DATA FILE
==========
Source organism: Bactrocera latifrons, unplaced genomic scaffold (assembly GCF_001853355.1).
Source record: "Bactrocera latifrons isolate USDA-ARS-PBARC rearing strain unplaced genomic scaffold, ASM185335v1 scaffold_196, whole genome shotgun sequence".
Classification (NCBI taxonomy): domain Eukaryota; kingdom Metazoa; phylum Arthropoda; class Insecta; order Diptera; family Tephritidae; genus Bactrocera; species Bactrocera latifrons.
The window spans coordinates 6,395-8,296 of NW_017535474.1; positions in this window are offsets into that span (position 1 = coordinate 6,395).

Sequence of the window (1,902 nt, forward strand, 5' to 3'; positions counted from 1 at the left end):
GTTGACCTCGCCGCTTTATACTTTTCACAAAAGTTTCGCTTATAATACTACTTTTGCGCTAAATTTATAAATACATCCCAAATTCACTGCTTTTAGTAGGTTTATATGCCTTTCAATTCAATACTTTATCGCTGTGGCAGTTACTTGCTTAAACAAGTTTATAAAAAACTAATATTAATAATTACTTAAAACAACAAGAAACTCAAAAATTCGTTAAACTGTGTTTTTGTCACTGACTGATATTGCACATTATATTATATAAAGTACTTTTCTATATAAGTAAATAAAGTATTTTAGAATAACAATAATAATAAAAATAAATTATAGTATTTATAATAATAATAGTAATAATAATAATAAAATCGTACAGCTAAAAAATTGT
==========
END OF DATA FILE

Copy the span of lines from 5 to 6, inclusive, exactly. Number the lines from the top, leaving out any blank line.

Sequence of the window (1,902 nt, forward strand, 5' to 3'; positions counted from 1 at the left end):
GTTGACCTCGCCGCTTTATACTTTTCACAAAAGTTTCGCTTATAATACTACTTTTGCGCTAAATTTATAAATACATCCCAAATTCACTGCTTTTAGTAGGTTTATATGCCTTTCAATTCAATACTTTATCGCTGTGGCAGTTACTTGCTTAAACAAGTTTATAAAAAACTAATATTAATAATTACTTAAAACAACAAGAAACTCAAAAATTCGTTAAACTGTGTTTTTGTCACTGACTGATATTGCACATTATATTATATAAAGTACTTTTCTATATAAGTAAATAAAGTATTTTAGAATAACAATAATAATAAAAATAAATTATAGTATTTATAATAATAATAGTAATAATAATAATAAAATCGTACAGCTAAAAAATTGT